Whether you’re going for a hike, a ski, or out fishing, Hike Smart NY can help you prepare with a list of 10 essentials, guidance on what to wear, and tips for planning your trip with safety and sustainability in mind.

Help Protect the Adirondacks Against Wildfires

The sky is glowing orange across New York State as a result of wildfire smoke blowing in from out of state. Take this as a sign. Fire danger across the state has been listed as moderate to high for most of the season, and it’s important to remember that wildfires can start anywhere there’s fuel, including the Adirondacks.

How can we protect the Adirondacks against Wildfires?

  • One of the simplest ways to help is to pay attention to the NYS fire danger map. Check the fire danger everytime you light a fire. The map takes into account recent rainfall, wind, and other environmental circumstances that might make wildland fires more likely.
  • Check the regulations for any burn bans in your area or campfire restrictions within the wilderness area you’re recreating in.
  • Reduce your campfire impact by following Leave No Trace Principle 5
  • Finally, alert authorities if you believe you see evidence of a wildfire. Call 911 or DEC’s emergency dispatch: 1-833-NYS-RANGERS (1-833-697-7264)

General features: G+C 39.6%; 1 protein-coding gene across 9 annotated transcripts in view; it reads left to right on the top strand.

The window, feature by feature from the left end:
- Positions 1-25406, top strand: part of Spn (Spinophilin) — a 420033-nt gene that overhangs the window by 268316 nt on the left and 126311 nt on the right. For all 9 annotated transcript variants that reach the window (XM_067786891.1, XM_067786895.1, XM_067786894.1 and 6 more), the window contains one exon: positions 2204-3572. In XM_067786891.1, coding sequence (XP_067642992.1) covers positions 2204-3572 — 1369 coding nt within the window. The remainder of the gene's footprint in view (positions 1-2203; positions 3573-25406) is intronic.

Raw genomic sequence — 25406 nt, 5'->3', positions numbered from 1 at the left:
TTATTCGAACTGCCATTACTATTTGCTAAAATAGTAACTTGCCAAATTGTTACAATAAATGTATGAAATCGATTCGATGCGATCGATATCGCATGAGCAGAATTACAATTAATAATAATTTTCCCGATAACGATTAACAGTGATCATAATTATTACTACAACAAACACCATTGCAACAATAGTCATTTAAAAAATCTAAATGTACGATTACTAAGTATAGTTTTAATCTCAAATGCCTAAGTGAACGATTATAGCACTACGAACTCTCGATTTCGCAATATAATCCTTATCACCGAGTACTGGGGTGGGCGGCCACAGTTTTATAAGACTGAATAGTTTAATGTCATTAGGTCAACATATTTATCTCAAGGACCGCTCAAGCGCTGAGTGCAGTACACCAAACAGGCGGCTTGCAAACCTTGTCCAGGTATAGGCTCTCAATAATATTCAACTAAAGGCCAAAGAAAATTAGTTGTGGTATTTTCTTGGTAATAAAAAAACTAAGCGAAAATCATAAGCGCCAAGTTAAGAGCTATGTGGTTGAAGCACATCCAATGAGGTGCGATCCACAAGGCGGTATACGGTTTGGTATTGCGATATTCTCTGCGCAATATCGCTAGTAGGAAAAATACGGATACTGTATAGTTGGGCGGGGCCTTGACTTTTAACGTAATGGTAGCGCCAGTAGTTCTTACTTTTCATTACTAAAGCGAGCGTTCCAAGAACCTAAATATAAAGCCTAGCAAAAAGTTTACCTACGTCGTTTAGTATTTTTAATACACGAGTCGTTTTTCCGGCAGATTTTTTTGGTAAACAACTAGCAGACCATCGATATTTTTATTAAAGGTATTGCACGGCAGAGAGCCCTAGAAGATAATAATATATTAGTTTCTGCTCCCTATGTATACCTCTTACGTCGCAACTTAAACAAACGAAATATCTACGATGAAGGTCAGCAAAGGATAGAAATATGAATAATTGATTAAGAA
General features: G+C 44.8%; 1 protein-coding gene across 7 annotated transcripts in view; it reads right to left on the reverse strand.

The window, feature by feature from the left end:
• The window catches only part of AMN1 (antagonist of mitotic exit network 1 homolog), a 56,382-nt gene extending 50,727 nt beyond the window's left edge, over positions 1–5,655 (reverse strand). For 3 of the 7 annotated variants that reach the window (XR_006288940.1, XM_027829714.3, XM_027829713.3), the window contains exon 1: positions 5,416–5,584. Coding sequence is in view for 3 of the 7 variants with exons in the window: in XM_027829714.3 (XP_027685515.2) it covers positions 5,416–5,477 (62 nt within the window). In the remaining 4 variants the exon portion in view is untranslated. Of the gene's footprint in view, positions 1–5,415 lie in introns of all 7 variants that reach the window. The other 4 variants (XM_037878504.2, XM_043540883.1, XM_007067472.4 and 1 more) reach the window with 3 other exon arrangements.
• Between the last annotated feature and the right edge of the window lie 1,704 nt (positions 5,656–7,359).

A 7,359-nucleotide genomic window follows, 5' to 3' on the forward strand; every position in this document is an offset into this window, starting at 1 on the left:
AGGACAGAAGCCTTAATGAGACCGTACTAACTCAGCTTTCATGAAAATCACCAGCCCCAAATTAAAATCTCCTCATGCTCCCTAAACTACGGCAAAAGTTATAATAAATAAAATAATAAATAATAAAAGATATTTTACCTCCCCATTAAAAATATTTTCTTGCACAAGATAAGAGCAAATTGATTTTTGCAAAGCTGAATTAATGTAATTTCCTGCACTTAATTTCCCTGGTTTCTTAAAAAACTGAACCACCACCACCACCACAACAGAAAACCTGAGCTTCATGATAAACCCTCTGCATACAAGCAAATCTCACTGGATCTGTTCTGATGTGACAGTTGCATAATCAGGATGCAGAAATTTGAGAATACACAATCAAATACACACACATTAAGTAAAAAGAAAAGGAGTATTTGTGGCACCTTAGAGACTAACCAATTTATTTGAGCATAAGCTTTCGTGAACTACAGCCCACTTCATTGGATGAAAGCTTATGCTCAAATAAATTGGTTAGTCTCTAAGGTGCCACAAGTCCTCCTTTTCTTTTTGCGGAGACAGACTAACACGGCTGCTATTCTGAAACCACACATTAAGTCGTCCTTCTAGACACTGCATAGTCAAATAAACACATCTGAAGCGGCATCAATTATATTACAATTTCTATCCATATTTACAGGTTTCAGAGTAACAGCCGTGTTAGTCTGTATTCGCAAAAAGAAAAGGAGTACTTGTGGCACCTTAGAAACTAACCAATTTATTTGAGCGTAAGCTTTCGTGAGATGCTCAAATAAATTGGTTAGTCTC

Leave No Trace™

Leave No Trace Tech Tip: Stick with the Stove

Follow the Seven Principles of Leave No Trace to maintain minimal impact on the environment and the natural resources of the Adirondacks. Use proper trail etiquette to ensure an enjoyable experience for yourself and others and tread lightly!

Stick with the Stove

Use a camp stove for cooking whenever possible. Stoves are faster and easier to cook on. Plus, they create significantly less impact than cooking over a campfire.

Campfires aren’t permitted in many wilderness areas in the Adirondacks. Where they are, they should be restricted to designated fire rings. Before cooking, make sure to clear away dead leaves and duff that could catch on fire from the flame of your stove.

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Information attributed to NYSDEC is taken from press releases and news announcements from New York State's Department of Environmental Conservation.